As an Albertan in Montreal, I feel like everyone is mentally constructing a Stephen Harper mask to go over my own face. These are interactions I would never have with people from my oil-sucking homeland, and I love it. Through the French slang and “tabernacles”, I hear someone daring me to find common ground with them.
I love the thrill of my own identity being in motion. This kind of motion challenges my certainty of the world. This is the kind of feeling I want to bring to the theatre.
I thought being bilingual as a director at the National Theatre school would instantly open up new collaborative doors, but no matter how much people talk about French and English artists collaborating, it rarely occurs. I don’t think this is a problem of language, but rather a difference in artistic practice. We have different union rules, we are interested in different kinds of writing, but most of all, our theatre traditions come from different roots.
This difference in aesthetic has somehow kept a lot of English and French artists in Montreal (and in Canada) from working together, although there are some great examples of collaborative success: my favorite show of the year so far, Michael Mackenzie’s Instructions to Any Future Socialist Government Proposing to Abolish Christmas, put a seemingly realistic setting from a real-time unity play into the hands of metteur en scene Marc Beaupre’s incredible interpretation. Beaupre brought to Mackenzie’s script a sense of play, a setting and use of the theatre that turned the story into a game the audience was implicated in. Also on that list is Theatre Prospero’s inclusion of everything from Russian to German to British works, as well as Theatre La Licorne’s illumination of the palpable cross-over between Quebec’s working class history in Canada with Scotland’s relationship with England.
It’s this cultural cross-over that I’m digging into right now.
I’m a little scared to go down this side bar, but here goes:
I love games.
I love video games.
I was raised on them.
There are huge similarities to me between designing a game and writing and directing for the theatre: you put something personal onto the stage, you strive to have the audience (or the “player”) sympathize and understand their hero’s quest, and you build a world in which the player has room to learn and process on their own.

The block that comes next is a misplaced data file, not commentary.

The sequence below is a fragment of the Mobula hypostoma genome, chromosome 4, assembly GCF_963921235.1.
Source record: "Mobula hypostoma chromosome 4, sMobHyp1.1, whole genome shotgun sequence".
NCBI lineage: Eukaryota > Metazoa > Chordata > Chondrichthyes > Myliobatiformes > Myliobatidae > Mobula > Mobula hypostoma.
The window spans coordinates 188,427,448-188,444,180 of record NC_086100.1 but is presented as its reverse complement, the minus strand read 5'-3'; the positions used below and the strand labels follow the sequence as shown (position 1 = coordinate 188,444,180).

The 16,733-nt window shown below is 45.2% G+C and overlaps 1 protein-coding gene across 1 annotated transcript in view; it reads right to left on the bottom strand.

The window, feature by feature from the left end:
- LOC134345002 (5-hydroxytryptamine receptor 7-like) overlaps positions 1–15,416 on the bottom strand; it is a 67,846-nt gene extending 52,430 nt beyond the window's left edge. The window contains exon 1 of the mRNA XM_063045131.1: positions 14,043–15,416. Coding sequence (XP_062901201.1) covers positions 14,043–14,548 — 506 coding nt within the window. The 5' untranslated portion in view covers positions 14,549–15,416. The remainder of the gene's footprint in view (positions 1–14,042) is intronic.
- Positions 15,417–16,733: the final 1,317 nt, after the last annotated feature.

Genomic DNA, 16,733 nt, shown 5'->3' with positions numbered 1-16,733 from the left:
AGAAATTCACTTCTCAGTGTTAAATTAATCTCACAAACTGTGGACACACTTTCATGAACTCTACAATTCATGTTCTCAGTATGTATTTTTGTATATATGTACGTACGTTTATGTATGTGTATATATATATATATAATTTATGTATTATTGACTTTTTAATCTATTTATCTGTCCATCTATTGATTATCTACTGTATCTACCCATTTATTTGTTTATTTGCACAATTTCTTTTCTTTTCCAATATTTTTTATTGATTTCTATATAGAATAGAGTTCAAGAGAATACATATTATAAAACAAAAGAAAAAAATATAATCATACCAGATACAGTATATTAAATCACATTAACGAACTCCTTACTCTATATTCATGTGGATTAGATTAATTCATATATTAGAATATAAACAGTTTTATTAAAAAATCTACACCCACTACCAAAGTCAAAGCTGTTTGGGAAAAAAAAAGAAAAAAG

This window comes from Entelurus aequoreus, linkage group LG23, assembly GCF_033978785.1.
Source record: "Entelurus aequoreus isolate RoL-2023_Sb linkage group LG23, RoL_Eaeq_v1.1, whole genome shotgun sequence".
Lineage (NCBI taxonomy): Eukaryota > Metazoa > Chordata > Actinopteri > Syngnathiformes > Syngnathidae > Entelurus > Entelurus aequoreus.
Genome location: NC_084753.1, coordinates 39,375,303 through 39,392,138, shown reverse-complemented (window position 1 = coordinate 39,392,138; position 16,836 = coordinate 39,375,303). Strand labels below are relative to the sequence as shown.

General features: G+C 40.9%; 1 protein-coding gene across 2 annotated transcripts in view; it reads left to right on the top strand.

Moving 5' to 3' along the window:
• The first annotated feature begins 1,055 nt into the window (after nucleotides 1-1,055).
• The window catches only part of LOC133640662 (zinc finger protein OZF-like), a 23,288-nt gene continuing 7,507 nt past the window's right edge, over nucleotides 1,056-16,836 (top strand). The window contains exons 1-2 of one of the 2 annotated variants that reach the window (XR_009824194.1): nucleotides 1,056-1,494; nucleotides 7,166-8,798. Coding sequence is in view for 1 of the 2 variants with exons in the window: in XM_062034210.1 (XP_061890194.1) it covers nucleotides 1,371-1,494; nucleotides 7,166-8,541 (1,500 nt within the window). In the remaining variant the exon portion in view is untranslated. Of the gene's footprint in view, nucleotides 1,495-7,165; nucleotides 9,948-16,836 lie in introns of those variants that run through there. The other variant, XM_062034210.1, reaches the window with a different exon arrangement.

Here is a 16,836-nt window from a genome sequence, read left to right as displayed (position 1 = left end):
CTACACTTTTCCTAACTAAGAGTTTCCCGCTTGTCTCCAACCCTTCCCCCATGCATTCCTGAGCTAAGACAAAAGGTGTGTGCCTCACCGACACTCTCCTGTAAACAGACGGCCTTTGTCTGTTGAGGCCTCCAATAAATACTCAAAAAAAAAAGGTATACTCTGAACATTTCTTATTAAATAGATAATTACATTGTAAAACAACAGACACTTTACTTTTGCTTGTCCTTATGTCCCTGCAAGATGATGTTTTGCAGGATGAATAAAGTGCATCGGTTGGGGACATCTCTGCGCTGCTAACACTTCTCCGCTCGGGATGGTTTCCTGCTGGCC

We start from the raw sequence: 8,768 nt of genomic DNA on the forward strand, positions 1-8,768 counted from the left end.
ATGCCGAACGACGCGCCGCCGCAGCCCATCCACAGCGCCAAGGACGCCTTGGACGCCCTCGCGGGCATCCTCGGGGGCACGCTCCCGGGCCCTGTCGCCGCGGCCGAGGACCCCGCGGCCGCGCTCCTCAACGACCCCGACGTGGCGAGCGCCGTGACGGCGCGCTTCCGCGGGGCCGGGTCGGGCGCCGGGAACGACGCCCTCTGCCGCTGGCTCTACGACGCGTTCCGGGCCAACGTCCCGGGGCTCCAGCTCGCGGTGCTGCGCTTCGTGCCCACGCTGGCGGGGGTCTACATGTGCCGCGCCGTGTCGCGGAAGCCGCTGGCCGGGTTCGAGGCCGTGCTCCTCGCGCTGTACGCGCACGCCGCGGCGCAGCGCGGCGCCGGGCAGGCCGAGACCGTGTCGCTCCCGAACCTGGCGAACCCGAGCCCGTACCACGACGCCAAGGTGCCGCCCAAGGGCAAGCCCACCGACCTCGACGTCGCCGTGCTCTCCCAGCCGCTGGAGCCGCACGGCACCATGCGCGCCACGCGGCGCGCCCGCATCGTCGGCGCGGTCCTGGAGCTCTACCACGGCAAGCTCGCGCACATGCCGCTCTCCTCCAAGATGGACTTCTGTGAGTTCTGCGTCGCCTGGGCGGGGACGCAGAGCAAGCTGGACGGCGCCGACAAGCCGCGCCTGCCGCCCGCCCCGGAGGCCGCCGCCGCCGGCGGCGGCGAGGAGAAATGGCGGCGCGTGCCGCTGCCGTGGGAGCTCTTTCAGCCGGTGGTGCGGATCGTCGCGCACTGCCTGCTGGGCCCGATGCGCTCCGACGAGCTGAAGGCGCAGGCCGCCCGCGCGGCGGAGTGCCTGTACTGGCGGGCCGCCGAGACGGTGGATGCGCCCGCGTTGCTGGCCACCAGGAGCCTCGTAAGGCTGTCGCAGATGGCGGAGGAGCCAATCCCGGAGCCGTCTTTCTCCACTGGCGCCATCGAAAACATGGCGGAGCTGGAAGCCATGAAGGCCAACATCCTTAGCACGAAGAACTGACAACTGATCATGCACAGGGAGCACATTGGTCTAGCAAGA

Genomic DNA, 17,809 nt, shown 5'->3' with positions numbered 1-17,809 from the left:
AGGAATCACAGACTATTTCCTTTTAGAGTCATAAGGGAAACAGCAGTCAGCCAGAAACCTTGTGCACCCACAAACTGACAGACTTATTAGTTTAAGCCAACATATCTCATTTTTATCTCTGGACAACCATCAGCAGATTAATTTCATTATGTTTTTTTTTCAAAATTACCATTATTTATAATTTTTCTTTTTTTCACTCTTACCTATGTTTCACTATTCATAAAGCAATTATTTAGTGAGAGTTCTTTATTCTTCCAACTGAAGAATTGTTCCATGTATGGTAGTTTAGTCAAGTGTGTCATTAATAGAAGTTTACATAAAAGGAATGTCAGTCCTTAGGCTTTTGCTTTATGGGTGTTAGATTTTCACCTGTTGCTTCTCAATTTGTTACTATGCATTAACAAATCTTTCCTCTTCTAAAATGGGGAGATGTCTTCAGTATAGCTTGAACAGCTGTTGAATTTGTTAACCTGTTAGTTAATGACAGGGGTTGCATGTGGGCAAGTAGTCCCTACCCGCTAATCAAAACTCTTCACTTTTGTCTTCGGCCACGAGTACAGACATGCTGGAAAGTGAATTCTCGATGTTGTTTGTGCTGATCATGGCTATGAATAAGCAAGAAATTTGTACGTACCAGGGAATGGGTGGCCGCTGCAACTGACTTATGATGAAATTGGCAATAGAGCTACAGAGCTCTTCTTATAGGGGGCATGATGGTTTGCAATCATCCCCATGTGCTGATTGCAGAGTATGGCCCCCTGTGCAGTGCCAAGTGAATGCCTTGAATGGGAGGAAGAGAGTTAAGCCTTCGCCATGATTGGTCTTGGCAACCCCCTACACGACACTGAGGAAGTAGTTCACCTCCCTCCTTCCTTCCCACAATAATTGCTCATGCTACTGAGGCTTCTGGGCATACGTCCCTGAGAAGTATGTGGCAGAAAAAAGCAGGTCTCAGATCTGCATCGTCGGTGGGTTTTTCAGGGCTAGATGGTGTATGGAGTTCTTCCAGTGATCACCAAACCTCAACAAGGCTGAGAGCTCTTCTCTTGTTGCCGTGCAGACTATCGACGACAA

There is so much competition in the video game industry today that high-budget graphics alone don’t cut it: many companies have reverted back to the basics of what connects us to games, and in Video game design, rule number one is Give the player obstacles that force them to teach themselves how to play rather than shoving instructions down their throat.
Following the next Quebecois inside-joke my Francophone roommates say isn’t easy, but sitting down and playing an old school video game is, because it’s connecting us through our universal desire to play and literally solve the puzzles of our world.
I’m starting to scratch at something I want to uncover. I believe in a theatre where my English and French colleagues combine their artistic traditions to create a new aesthetic. I feel that this aesthetic will flourish out of the same values that connect my roommate and myself: a reduction of language, a return to the basics, and a commitment to connect with an audience on that basic level that new video games seem to have achieved.
I want to find anyone out there who is curious by the idea of French and English artists creating in the same room. None of this theoretical “wouldn’t it be great” talk.
This is something that is starting soon. If you’re out there, speak both languages, and are curious about what puts you out of your cultural comfort zone, and maybe even grew up being told that the concepts behind video games are irrelevant and childish, I invite you to get in touch, and start a conversation.
(email@example.com). You can also reach me on Facebook, it’s Jon Lachlan Stewart. I’m serious here. Je t’invites.
Come out and play.
After all, the French call acting jeu.